Latina Lesbian Literary Herstory: From Sor Juana to Days of Awe
tatiana de la tierra
lesbian literature is the unwritten bestseller that all lesbians are reading, all the time: it consists of our every moment.
I was a new player from the Greek isle of Lesbos, a twenty-two-year-old enthusiastic lover of women. Hairy women, radical women, feminist women, witchy women—women were my home. The moment I came up for air, when the love haze floated to the surface like oil on water, I hit the bookstores, the libraries, the music shops. I went in search of me, or rather, a reflection of me, a Colombian immigrant and proud maricona. I knew exactly what I was looking for: a Latina Monique Wittig, a Latina Virginia Woolf, a Latina Sappho, a Latina Amazon. But it was 1982 and Latina lesbian literatura and culture was happening everywhere in the world except in the card catalogs. The white lesbian-feminist publishing revolution of the seventies that had birthed feminist publishers and bookstores coddled white lesbian feminist culture. Latinas and other women of color–we had to fend for ourselves.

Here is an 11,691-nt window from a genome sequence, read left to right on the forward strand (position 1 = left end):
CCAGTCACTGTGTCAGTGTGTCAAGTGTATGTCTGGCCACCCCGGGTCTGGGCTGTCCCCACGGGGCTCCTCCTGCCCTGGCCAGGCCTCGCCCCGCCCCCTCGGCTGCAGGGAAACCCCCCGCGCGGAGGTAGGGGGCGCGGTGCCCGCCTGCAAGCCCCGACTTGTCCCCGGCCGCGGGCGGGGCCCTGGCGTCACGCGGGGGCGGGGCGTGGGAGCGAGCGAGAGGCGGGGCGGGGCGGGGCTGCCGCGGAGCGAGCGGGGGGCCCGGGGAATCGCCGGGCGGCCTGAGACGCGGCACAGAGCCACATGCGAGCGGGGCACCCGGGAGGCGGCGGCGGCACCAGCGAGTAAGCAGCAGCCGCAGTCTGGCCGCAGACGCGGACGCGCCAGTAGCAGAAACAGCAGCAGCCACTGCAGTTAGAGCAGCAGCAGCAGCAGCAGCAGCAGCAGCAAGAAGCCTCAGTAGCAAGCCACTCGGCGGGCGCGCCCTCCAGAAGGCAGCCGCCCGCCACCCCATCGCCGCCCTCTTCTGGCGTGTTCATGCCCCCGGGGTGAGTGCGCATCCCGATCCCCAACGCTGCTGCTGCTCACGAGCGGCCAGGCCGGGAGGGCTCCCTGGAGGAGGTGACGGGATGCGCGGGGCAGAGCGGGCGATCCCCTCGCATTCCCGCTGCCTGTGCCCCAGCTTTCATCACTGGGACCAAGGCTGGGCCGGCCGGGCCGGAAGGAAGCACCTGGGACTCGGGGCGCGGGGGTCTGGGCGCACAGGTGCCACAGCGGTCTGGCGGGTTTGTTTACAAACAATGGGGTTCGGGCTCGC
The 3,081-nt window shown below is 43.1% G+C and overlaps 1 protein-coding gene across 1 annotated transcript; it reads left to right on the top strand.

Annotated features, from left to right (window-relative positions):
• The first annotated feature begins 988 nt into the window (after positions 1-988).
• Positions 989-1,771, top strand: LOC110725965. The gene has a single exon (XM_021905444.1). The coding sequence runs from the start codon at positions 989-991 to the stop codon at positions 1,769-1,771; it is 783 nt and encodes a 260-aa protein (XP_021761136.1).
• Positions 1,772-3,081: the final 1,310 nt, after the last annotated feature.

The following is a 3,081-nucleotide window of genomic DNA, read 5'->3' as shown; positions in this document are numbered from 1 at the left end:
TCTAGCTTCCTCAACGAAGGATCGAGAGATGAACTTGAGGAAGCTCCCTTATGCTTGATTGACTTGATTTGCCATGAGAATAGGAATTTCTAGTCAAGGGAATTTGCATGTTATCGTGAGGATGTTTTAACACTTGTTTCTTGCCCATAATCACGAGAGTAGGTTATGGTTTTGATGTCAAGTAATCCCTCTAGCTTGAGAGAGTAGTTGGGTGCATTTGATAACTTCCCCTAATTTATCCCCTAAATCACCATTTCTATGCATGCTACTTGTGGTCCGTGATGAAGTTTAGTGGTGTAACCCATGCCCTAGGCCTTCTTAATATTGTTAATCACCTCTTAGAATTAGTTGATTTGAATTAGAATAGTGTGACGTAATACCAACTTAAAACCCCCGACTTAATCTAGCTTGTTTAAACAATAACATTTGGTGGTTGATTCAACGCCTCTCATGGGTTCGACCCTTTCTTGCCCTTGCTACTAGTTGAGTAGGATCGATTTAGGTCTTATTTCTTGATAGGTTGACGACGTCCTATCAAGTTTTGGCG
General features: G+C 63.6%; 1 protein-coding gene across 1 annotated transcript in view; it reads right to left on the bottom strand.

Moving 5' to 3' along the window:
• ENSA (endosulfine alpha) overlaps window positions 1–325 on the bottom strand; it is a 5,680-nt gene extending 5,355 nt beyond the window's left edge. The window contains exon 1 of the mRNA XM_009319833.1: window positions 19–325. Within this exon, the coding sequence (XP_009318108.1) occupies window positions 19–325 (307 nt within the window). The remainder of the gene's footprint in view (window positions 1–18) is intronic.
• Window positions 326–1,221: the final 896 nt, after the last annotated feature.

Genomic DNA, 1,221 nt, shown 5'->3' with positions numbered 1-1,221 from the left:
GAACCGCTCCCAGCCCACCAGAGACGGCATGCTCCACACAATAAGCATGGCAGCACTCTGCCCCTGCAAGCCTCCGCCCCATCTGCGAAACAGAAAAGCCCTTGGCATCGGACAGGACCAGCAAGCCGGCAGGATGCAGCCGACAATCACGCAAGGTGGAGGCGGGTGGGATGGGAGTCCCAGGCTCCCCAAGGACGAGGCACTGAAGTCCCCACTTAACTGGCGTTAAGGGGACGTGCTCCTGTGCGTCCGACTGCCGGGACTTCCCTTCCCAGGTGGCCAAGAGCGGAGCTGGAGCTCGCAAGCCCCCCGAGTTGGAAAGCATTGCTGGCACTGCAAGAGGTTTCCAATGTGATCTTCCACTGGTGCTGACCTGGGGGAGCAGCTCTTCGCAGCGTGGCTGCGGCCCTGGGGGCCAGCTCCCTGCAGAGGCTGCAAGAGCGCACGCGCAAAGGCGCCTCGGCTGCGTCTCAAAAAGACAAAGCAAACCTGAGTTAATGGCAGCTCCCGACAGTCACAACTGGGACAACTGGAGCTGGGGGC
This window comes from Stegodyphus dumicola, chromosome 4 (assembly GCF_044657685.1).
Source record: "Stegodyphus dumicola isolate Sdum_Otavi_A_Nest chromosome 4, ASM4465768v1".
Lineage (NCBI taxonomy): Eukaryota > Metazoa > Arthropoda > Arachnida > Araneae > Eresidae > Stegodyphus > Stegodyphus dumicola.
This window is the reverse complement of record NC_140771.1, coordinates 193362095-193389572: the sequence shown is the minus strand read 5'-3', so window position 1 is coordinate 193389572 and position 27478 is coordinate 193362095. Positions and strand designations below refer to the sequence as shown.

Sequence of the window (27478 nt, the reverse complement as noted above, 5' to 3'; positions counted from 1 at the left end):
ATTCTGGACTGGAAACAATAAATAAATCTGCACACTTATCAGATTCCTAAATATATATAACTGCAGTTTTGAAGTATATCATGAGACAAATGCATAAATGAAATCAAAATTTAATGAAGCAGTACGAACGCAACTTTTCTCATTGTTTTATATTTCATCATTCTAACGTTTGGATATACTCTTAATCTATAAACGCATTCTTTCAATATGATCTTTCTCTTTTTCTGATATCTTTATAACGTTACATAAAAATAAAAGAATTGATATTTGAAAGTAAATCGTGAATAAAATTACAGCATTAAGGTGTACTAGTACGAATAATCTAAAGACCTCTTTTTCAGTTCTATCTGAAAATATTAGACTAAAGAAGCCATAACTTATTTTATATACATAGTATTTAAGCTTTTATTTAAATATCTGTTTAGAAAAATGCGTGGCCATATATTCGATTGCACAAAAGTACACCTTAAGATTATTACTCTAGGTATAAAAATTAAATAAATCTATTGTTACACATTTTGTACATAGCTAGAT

At the turn of the millenium, though, I can name hundreds of Latina lesbian writers and artists. How can this be? Did I step through a magical-realist wall into a room packed with literary jotas who reside on another planet? Hardly. Latina lesbian literatura has been around for as long as Latinas and literature have existed. There has always been a problem however, in being able to identify, collect, store, and retrieve this body of work.
lesbian texts are passed from hand to hand and mouth to mouth between lesbians. they are located on the skin, in the look, in the geography of the palms of the hands.
Any library whose mission includes providing service to Latin patrons should have a decent collection of Latin@ lesbian and gay literature. Homosexuality is not a North American invention. South Americans, Mexicans, Caribeñ@s, Latin@s, “Hispanics,” and Chican@s are also gay. We are immigrants from el sur, we were born on US soil, we hail from Aztlán, we are “Americans” with Latin roots. We speak Spanish, English, Spanglish, and Caló. We are US citizens and Resident “Aliens” and “illegals.” Latin@ lesbians and gays do not fit into a neat category, we do not have a singular voice. However, we do exist, we do have a body of literature, and our books should be on bookshelves in libraries everywhere. Homosexuals, queers, dykes, maricones, jotas, patos, areperas, tortilleras, manfloras—whatever the term may be—have the well-documented tradition of going to the library and looking ourselves up in the catalog as part of the “coming out” process. We need to see ourselves reflected in literature. To not see yourself in print is the equivalent of not existing.
lesbian literature exists in pieces: in flyers, newsletters, magazines, chapbooks, bathroom stalls, notes, novels, e-mails, love letters, on tiny scraps of paper.